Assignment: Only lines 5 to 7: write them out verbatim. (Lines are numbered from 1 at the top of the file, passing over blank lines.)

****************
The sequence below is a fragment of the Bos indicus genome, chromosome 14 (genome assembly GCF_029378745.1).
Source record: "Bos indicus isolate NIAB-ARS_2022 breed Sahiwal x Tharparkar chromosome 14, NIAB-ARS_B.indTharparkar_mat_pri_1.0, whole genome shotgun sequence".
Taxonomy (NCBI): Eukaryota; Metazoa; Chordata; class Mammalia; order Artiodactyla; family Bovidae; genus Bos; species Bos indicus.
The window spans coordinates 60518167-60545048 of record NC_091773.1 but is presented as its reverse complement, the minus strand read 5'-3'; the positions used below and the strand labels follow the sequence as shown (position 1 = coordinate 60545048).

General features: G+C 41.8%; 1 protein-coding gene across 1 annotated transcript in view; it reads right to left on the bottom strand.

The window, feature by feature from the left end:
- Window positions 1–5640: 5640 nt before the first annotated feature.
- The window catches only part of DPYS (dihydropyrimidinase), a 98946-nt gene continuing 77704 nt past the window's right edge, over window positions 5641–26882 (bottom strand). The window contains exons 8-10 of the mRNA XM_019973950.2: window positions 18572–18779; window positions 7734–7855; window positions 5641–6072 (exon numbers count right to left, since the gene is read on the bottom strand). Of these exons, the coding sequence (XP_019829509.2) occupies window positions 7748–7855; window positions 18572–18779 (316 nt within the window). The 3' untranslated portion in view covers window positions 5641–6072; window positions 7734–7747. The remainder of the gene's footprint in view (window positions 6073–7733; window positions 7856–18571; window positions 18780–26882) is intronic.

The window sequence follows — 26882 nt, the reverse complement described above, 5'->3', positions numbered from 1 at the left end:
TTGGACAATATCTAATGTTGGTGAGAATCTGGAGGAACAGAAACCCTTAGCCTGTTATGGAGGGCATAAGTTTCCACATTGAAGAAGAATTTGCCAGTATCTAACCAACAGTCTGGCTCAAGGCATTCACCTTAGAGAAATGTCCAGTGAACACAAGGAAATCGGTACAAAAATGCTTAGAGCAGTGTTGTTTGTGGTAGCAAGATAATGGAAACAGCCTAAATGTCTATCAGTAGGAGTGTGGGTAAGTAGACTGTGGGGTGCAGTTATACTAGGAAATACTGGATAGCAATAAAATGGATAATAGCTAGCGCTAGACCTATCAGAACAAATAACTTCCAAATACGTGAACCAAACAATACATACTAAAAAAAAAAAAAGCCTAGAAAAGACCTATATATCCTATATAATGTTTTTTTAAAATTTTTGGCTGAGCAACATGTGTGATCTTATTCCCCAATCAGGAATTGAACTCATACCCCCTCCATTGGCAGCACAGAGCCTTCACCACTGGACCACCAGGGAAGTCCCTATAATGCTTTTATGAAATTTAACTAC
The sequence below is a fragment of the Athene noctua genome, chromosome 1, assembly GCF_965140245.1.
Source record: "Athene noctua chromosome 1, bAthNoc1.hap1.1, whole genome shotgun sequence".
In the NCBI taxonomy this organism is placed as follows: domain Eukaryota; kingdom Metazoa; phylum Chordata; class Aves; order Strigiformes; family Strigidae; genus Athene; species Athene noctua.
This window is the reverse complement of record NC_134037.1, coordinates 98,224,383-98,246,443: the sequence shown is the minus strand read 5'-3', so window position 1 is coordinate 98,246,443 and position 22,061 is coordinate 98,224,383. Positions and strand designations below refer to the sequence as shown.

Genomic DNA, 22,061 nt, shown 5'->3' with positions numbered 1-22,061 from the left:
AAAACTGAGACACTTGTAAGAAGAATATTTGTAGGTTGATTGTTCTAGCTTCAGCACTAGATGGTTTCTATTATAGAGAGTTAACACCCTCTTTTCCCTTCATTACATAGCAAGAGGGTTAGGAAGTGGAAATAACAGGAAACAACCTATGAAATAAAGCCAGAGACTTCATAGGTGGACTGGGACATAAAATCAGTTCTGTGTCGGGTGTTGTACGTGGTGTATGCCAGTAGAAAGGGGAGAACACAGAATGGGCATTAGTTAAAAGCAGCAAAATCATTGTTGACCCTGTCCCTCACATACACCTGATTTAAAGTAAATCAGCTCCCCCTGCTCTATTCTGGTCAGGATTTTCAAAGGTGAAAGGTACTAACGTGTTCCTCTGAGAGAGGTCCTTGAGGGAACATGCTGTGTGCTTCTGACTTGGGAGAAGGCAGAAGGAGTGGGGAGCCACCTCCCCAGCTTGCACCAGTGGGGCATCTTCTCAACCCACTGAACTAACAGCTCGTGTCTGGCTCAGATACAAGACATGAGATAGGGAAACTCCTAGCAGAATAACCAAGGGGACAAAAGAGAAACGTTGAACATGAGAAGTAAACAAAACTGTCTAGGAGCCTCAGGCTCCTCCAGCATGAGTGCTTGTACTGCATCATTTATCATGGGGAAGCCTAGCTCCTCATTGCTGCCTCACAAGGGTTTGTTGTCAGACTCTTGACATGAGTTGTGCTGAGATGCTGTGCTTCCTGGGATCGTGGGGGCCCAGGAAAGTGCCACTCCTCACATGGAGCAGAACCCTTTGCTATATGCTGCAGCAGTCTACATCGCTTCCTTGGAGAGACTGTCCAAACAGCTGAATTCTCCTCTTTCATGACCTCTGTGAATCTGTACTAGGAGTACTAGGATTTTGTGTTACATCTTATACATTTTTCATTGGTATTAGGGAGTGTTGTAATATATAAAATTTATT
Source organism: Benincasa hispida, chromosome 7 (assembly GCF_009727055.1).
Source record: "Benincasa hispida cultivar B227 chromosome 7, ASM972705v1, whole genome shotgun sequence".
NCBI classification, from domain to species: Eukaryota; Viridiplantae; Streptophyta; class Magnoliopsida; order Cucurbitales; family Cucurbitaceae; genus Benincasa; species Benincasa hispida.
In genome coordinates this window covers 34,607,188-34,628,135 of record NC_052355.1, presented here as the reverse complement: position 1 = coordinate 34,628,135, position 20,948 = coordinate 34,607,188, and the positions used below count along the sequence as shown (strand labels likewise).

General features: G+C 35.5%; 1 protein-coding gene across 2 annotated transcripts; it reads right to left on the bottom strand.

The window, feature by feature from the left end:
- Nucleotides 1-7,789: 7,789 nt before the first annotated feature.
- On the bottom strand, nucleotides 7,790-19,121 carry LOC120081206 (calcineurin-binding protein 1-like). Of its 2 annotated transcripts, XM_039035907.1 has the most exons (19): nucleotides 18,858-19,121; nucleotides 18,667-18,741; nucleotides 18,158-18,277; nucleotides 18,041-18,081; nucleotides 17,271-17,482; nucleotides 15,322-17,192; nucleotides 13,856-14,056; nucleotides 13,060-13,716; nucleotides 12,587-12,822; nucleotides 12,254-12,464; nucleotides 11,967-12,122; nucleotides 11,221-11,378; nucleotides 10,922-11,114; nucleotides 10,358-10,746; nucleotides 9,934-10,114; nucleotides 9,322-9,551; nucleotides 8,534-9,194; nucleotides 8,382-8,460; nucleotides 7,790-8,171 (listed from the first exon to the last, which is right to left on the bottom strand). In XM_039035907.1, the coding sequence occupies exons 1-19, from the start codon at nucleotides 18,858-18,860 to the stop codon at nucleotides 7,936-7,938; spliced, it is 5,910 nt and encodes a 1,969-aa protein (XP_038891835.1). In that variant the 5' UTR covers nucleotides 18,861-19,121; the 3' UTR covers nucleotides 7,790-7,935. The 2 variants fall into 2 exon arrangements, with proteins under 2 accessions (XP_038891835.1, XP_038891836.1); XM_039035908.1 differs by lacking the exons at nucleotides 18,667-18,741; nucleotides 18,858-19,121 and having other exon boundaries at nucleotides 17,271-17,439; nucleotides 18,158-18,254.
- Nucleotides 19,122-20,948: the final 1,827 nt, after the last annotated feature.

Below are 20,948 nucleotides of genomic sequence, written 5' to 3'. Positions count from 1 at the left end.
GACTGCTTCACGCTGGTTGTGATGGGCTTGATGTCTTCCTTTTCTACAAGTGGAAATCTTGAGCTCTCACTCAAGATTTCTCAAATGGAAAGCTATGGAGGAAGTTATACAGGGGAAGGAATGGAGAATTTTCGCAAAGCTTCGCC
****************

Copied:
General features: G+C 41.8%; 1 protein-coding gene across 1 annotated transcript in view; it reads right to left on the bottom strand.

The window, feature by feature from the left end:
- Window positions 1–5640: 5640 nt before the first annotated feature.